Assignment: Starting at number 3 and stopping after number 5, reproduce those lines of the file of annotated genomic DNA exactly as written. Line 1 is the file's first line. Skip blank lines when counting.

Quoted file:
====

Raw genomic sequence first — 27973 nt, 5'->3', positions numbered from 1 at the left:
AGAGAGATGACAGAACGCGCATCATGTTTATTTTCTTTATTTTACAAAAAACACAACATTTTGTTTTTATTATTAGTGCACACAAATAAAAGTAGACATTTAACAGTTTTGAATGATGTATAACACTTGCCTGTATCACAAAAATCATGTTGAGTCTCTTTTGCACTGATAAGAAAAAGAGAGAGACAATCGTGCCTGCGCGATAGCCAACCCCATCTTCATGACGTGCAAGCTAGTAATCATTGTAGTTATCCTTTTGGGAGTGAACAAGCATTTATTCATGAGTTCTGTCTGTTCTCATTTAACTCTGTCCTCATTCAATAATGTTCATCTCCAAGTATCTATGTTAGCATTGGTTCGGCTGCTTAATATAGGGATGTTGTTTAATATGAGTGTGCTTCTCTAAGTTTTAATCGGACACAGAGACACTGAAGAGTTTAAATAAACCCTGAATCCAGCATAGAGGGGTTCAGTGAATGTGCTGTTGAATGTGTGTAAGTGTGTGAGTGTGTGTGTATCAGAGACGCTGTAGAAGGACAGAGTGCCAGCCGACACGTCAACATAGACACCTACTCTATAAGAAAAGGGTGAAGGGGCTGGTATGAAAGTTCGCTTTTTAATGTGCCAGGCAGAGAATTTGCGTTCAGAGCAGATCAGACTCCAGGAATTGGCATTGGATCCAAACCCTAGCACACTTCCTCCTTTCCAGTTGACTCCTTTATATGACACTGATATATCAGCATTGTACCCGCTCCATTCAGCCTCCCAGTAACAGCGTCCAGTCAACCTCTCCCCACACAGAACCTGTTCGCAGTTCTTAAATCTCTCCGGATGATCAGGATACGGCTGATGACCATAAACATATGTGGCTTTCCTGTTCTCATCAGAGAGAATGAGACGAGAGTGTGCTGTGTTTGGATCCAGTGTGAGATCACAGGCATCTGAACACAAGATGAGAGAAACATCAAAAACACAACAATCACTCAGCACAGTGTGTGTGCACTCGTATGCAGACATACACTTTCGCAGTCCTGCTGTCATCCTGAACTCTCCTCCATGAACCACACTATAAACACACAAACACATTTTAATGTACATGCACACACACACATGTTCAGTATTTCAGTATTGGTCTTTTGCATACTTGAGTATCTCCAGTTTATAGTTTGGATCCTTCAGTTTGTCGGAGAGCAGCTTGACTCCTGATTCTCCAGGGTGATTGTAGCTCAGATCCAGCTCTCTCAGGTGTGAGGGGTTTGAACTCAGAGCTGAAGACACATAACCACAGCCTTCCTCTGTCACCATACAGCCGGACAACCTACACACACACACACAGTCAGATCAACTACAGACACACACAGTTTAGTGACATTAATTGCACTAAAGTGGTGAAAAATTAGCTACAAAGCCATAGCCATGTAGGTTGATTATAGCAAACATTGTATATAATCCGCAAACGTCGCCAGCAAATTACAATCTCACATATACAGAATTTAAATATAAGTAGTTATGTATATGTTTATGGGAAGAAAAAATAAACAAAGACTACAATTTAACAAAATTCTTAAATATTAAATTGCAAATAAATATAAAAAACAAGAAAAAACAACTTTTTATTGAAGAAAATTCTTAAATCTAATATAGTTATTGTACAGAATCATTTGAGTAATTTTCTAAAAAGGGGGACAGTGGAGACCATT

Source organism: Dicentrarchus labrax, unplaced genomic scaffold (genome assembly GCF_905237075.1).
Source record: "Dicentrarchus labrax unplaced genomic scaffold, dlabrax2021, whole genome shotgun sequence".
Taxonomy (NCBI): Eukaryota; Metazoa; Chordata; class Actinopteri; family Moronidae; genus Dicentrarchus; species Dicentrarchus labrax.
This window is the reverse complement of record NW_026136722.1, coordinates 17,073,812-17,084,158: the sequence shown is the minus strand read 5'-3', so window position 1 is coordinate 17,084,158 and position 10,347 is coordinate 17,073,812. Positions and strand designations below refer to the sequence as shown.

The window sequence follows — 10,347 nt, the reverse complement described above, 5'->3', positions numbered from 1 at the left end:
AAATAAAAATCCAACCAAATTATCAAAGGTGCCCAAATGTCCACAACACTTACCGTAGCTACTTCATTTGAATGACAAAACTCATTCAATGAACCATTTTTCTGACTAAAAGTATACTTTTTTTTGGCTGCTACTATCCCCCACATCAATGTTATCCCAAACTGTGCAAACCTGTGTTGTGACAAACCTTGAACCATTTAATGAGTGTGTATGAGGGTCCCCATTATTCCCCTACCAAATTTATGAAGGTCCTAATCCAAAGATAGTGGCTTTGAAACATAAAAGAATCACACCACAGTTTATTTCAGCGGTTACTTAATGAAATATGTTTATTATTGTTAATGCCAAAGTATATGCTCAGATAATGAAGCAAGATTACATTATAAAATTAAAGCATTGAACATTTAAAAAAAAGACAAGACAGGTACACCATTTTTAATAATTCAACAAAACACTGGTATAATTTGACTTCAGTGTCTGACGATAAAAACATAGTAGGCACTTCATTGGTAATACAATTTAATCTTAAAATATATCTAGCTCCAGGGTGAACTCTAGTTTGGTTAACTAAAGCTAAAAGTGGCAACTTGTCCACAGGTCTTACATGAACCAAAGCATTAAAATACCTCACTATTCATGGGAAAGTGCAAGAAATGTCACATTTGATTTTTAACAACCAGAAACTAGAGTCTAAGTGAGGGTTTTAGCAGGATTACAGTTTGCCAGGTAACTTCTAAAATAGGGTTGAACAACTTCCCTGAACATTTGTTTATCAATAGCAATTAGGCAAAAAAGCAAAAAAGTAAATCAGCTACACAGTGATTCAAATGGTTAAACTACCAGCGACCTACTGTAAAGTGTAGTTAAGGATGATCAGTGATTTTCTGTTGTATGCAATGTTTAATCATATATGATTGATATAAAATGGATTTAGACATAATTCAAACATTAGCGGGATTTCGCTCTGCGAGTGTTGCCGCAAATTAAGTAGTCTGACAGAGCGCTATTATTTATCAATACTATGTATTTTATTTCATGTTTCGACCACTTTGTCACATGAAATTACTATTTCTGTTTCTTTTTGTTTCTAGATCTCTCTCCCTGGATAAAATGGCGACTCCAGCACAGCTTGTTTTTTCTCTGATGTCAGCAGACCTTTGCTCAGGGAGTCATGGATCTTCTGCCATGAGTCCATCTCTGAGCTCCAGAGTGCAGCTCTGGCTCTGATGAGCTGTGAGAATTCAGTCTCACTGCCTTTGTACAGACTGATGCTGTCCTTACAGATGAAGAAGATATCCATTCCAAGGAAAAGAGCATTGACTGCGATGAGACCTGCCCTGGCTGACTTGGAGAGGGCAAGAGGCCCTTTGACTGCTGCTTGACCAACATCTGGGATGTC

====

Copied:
Source organism: Dicentrarchus labrax, unplaced genomic scaffold (genome assembly GCF_905237075.1).
Source record: "Dicentrarchus labrax unplaced genomic scaffold, dlabrax2021, whole genome shotgun sequence".
Taxonomy (NCBI): Eukaryota; Metazoa; Chordata; class Actinopteri; family Moronidae; genus Dicentrarchus; species Dicentrarchus labrax.